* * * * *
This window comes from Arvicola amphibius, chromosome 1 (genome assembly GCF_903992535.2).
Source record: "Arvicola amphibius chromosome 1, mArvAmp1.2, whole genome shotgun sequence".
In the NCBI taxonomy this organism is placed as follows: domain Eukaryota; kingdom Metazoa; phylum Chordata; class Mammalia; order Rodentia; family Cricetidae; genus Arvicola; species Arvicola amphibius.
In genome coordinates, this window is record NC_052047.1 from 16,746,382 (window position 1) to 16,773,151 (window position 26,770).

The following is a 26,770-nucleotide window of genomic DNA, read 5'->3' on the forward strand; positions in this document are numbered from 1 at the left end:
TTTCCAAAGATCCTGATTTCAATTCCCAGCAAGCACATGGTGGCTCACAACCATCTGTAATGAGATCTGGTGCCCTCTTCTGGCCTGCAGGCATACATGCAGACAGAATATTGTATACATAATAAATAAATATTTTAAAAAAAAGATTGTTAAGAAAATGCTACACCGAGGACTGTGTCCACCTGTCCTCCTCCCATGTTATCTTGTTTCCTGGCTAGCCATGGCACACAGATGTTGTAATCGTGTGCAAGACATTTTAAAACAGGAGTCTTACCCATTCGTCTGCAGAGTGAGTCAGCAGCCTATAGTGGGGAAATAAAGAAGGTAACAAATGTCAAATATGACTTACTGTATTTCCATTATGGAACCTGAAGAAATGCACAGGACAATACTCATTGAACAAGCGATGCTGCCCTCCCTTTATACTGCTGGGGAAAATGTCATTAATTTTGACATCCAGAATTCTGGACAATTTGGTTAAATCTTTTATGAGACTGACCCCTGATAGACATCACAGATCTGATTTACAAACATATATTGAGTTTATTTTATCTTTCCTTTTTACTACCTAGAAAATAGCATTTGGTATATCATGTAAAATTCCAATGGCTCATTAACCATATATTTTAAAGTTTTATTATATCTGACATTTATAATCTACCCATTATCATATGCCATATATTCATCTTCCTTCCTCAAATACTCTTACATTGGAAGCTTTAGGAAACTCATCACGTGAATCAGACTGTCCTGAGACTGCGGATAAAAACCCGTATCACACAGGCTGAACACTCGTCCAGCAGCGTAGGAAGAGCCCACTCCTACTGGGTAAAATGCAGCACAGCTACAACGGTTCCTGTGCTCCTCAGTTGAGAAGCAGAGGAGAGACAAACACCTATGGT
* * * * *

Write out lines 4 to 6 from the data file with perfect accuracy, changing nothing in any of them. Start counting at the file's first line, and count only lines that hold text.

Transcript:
In genome coordinates, this window is record NC_052047.1 from 16,746,382 (window position 1) to 16,773,151 (window position 26,770).

The following is a 26,770-nucleotide window of genomic DNA, read 5'->3' on the forward strand; positions in this document are numbered from 1 at the left end:
TTTCCAAAGATCCTGATTTCAATTCCCAGCAAGCACATGGTGGCTCACAACCATCTGTAATGAGATCTGGTGCCCTCTTCTGGCCTGCAGGCATACATGCAGACAGAATATTGTATACATAATAAATAAATATTTTAAAAAAAAGATTGTTAAGAAAATGCTACACCGAGGACTGTGTCCACCTGTCCTCCTCCCATGTTATCTTGTTTCCTGGCTAGCCATGGCACACAGATGTTGTAATCGTGTGCAAGACATTTTAAAACAGGAGTCTTACCCATTCGTCTGCAGAGTGAGTCAGCAGCCTATAGTGGGGAAATAAAGAAGGTAACAAATGTCAAATATGACTTACTGTATTTCCATTATGGAACCTGAAGAAATGCACAGGACAATACTCATTGAACAAGCGATGCTGCCCTCCCTTTATACTGCTGGGGAAAATGTCATTAATTTTGACATCCAGAATTCTGGACAATTTGGTTAAATCTTTTATGAGACTGACCCCTGATAGACATCACAGATCTGATTTACAAACATATATTGAGTTTATTTTATCTTTCCTTTTTACTACCTAGAAAATAGCATTTGGTATATCATGTAAAATTCCAATGGCTCATTAACCATATATTTTAAAGTTTTATTATATCTGACATTTATAATCTACCCATTATCATATGCCATATATTCATCTTCCTTCCTCAAATACTCTTACATTGGAAGCTTTAGGAAACTCATCACGTGAATCAGACTGTCCTGAGACTGCGGATAAAAACCCGTATCACACAGGCTGAACACTCGTCCAGCAGCGTAGGAAGAGCCCACTCCTACTGGGTAAAATGCAGCACAGCTACAACGGTTCCTGTGCTCCTCAGTTGAGAAGCAGAGGAGAGACAAACACCTATGGT